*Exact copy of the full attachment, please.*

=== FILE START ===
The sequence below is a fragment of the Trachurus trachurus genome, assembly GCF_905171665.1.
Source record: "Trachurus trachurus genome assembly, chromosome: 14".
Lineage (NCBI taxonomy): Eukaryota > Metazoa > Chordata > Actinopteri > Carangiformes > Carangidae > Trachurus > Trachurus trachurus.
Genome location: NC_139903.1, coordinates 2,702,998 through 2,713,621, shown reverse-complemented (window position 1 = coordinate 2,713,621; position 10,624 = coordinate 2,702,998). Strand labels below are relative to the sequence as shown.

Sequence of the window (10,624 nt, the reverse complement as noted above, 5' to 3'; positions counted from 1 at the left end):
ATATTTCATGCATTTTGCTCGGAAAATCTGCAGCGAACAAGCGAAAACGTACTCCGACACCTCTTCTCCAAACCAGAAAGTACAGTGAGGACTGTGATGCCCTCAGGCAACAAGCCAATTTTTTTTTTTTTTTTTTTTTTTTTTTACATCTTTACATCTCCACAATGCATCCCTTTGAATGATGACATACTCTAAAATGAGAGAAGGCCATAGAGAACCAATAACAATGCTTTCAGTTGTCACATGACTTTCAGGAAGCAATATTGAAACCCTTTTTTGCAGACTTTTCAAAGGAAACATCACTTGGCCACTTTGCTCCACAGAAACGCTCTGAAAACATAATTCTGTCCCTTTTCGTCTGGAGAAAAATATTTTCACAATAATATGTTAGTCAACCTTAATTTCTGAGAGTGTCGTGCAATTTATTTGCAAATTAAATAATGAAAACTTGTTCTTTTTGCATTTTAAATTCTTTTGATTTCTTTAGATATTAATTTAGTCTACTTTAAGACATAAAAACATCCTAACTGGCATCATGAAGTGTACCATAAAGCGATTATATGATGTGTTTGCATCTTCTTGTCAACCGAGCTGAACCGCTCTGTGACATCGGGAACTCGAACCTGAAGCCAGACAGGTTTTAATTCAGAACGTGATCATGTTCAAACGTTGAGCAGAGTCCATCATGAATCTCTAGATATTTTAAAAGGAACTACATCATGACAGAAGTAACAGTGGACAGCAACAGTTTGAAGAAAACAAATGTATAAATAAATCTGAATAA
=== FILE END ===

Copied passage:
The sequence below is a fragment of the Trachurus trachurus genome, assembly GCF_905171665.1.
Source record: "Trachurus trachurus genome assembly, chromosome: 14".
Lineage (NCBI taxonomy): Eukaryota > Metazoa > Chordata > Actinopteri > Carangiformes > Carangidae > Trachurus > Trachurus trachurus.
Genome location: NC_139903.1, coordinates 2,702,998 through 2,713,621, shown reverse-complemented (window position 1 = coordinate 2,713,621; position 10,624 = coordinate 2,702,998). Strand labels below are relative to the sequence as shown.

Sequence of the window (10,624 nt, the reverse complement as noted above, 5' to 3'; positions counted from 1 at the left end):
ATATTTCATGCATTTTGCTCGGAAAATCTGCAGCGAACAAGCGAAAACGTACTCCGACACCTCTTCTCCAAACCAGAAAGTACAGTGAGGACTGTGATGCCCTCAGGCAACAAGCCAATTTTTTTTTTTTTTTTTTTTTTTTTTTACATCTTTACATCTCCACAATGCATCCCTTTGAATGATGACATACTCTAAAATGAGAGAAGGCCATAGAGAACCAATAACAATGCTTTCAGTTGTCACATGACTTTCAGGAAGCAATATTGAAACCCTTTTTTGCAGACTTTTCAAAGGAAACATCACTTGGCCACTTTGCTCCACAGAAACGCTCTGAAAACATAATTCTGTCCCTTTTCGTCTGGAGAAAAATATTTTCACAATAATATGTTAGTCAACCTTAATTTCTGAGAGTGTCGTGCAATTTATTTGCAAATTAAATAATGAAAACTTGTTCTTTTTGCATTTTAAATTCTTTTGATTTCTTTAGATATTAATTTAGTCTACTTTAAGACATAAAAACATCCTAACTGGCATCATGAAGTGTACCATAAAGCGATTATATGATGTGTTTGCATCTTCTTGTCAACCGAGCTGAACCGCTCTGTGACATCGGGAACTCGAACCTGAAGCCAGACAGGTTTTAATTCAGAACGTGATCATGTTCAAACGTTGAGCAGAGTCCATCATGAATCTCTAGATATTTTAAAAGGAACTACATCATGACAGAAGTAACAGTGGACAGCAACAGTTTGAAGAAAACAAATGTATAAATAAATCTGAATAA